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The Lateral Habenula Directs Coping Styles Under Conditions of Stress via Recruitment of the Endocannabinoid System

      Abstract

      Background

      The ability to effectively cope with stress is a critical determinant of disease susceptibility. The lateral habenula (LHb) and the endocannabinoid (ECB) system have independently been shown to be involved in the selection of stress coping strategies, yet the role of ECB signaling in the LHb remains unknown.

      Methods

      Using a battery of complementary techniques in rats, we examined the localization of type-1 cannabinoid receptors (CB1Rs) and assessed the behavioral and neuroendocrine effects of intra-LHb CB1R manipulations. We further tested the extent to which the ECB system in the LHb is impacted following chronic unpredictable stress or social defeat stress, and whether manipulation of LHb CB1Rs can bias coping strategies in rats with a history of chronic stress.

      Results

      Electron microscopy studies revealed CB1R expression on presynaptic axon terminals, postsynaptic membranes, mitochondria, and glial processes in the rat LHb. In vivo microdialysis experiments indicated that acute stress increased the amount of 2-arachidonoylglycerol in the LHb, while intra-LHb CB1R blockade increased basal corticosterone, augmented proactive coping strategies, and reduced anxiety-like behavior. Basal LHb 2-arachidonoylglycerol content was similarly elevated in rats that were subjected to chronic unpredictable stress or social defeat stress and positively correlated with adrenal weight. Finally, intra-LHb CB1R blockade increased proactive behaviors in response to a novel conspecific, increasing approach behaviors irrespective of stress history and decreasing the latency to be attacked during an agonistic encounter.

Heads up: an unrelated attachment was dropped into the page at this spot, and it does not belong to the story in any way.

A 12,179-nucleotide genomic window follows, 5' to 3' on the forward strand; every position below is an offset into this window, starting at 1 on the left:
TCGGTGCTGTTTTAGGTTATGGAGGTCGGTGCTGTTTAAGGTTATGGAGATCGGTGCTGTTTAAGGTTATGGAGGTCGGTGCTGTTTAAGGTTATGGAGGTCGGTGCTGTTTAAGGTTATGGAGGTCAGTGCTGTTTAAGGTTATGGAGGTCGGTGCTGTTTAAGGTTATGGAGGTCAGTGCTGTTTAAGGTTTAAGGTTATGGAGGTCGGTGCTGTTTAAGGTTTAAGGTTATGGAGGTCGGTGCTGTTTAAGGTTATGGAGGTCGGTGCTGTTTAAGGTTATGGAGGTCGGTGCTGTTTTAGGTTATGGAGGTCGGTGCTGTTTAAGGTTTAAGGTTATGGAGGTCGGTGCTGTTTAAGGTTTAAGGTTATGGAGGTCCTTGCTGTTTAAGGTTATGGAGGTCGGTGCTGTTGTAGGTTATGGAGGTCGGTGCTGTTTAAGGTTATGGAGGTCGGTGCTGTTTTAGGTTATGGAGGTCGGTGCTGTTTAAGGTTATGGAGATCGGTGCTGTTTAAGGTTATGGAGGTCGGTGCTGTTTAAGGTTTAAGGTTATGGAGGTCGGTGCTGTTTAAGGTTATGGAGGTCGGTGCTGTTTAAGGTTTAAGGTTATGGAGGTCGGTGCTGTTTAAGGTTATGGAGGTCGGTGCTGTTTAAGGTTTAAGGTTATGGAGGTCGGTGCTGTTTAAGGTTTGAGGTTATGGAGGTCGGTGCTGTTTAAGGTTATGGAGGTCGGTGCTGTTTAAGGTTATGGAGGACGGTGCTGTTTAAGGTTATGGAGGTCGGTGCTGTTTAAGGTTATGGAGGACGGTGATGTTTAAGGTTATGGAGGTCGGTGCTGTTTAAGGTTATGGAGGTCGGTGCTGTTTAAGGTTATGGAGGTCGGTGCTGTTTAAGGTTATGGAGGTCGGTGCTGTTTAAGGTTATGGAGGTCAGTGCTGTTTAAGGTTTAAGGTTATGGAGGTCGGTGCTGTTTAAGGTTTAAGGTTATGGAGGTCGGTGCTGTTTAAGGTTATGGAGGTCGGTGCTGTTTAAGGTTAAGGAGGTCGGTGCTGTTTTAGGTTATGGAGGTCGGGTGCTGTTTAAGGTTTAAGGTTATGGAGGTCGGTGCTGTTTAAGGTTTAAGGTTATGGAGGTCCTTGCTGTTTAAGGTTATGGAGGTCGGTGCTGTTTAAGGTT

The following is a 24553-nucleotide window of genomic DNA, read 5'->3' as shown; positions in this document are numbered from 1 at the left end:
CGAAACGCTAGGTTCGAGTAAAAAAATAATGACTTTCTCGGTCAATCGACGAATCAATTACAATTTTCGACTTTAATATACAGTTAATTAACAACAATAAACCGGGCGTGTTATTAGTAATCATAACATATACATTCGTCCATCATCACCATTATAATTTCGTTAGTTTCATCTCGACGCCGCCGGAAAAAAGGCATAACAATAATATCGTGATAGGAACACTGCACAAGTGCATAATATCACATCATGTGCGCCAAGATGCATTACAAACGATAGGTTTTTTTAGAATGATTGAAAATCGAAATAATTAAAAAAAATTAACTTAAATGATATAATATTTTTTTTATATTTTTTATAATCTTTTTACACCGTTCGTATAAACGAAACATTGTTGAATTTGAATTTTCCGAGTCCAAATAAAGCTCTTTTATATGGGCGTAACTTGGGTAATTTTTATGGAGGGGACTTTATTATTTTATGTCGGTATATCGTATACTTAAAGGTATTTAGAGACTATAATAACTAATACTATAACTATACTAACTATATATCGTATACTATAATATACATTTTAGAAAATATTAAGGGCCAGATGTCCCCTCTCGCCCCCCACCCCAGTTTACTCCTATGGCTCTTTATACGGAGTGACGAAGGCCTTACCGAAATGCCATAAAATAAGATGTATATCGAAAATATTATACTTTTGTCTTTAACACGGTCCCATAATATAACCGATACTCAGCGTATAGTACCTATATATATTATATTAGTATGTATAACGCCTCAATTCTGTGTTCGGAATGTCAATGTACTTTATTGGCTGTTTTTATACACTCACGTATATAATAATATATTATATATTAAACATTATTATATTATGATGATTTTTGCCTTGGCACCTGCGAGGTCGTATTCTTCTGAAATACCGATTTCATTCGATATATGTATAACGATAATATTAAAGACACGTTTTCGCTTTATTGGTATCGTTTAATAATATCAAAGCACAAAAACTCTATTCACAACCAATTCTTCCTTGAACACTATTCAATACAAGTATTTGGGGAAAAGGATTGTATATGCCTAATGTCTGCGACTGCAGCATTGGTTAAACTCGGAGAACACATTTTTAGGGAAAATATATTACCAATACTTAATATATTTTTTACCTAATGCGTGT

Conclusions

      Alterations in LHb ECB signaling may be relevant for development of stress-related pathologies in which LHb dysfunction and stress-coping impairments are hallmark symptoms.

      Keywords

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      Linked Article

      • Endocannabinoid Signaling in the Habenula Regulates Adaptive Responses to Stress
        Biological PsychiatryVol. 84Issue 8
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          Stress is a normal part of everyday life. However, when stressors accumulate and stress is experienced for extended periods of time, it eventually becomes necessary to adapt to this chronic state in order to maintain physiological and behavioral homeostasis. The endocannabinoid (ECB) system, which includes the neuronal type-1 cannabinoid receptor (CB1R) and the endogenous CB1R agonists 2-arachidonoylglycerol (2-AG) and N-arachidonylethanolamide, plays an important role in adaptions to stressful situations, particularly during periods of prolonged exposure to stress.
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